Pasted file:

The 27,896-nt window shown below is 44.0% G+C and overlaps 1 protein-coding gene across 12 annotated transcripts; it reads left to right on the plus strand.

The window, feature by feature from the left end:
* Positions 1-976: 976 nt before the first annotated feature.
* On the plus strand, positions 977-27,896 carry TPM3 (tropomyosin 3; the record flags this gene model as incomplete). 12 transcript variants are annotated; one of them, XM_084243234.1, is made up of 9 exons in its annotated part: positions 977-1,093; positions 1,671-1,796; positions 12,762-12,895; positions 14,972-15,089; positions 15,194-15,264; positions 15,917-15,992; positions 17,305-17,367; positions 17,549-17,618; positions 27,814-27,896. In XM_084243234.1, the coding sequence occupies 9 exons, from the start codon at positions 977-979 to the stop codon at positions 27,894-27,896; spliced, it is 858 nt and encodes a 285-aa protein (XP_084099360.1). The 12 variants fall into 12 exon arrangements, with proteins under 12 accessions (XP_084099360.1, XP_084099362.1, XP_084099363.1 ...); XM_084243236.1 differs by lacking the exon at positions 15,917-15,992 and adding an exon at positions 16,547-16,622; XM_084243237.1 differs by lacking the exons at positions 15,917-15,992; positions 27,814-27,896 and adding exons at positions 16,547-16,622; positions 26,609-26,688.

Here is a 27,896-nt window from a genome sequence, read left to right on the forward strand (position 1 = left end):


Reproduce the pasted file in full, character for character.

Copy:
The 27,896-nt window shown below is 44.0% G+C and overlaps 1 protein-coding gene across 12 annotated transcripts; it reads left to right on the plus strand.

The window, feature by feature from the left end:
* Positions 1-976: 976 nt before the first annotated feature.
* On the plus strand, positions 977-27,896 carry TPM3 (tropomyosin 3; the record flags this gene model as incomplete). 12 transcript variants are annotated; one of them, XM_084243234.1, is made up of 9 exons in its annotated part: positions 977-1,093; positions 1,671-1,796; positions 12,762-12,895; positions 14,972-15,089; positions 15,194-15,264; positions 15,917-15,992; positions 17,305-17,367; positions 17,549-17,618; positions 27,814-27,896. In XM_084243234.1, the coding sequence occupies 9 exons, from the start codon at positions 977-979 to the stop codon at positions 27,894-27,896; spliced, it is 858 nt and encodes a 285-aa protein (XP_084099360.1). The 12 variants fall into 12 exon arrangements, with proteins under 12 accessions (XP_084099360.1, XP_084099362.1, XP_084099363.1 ...); XM_084243236.1 differs by lacking the exon at positions 15,917-15,992 and adding an exon at positions 16,547-16,622; XM_084243237.1 differs by lacking the exons at positions 15,917-15,992; positions 27,814-27,896 and adding exons at positions 16,547-16,622; positions 26,609-26,688.

Here is a 27,896-nt window from a genome sequence, read left to right on the forward strand (position 1 = left end):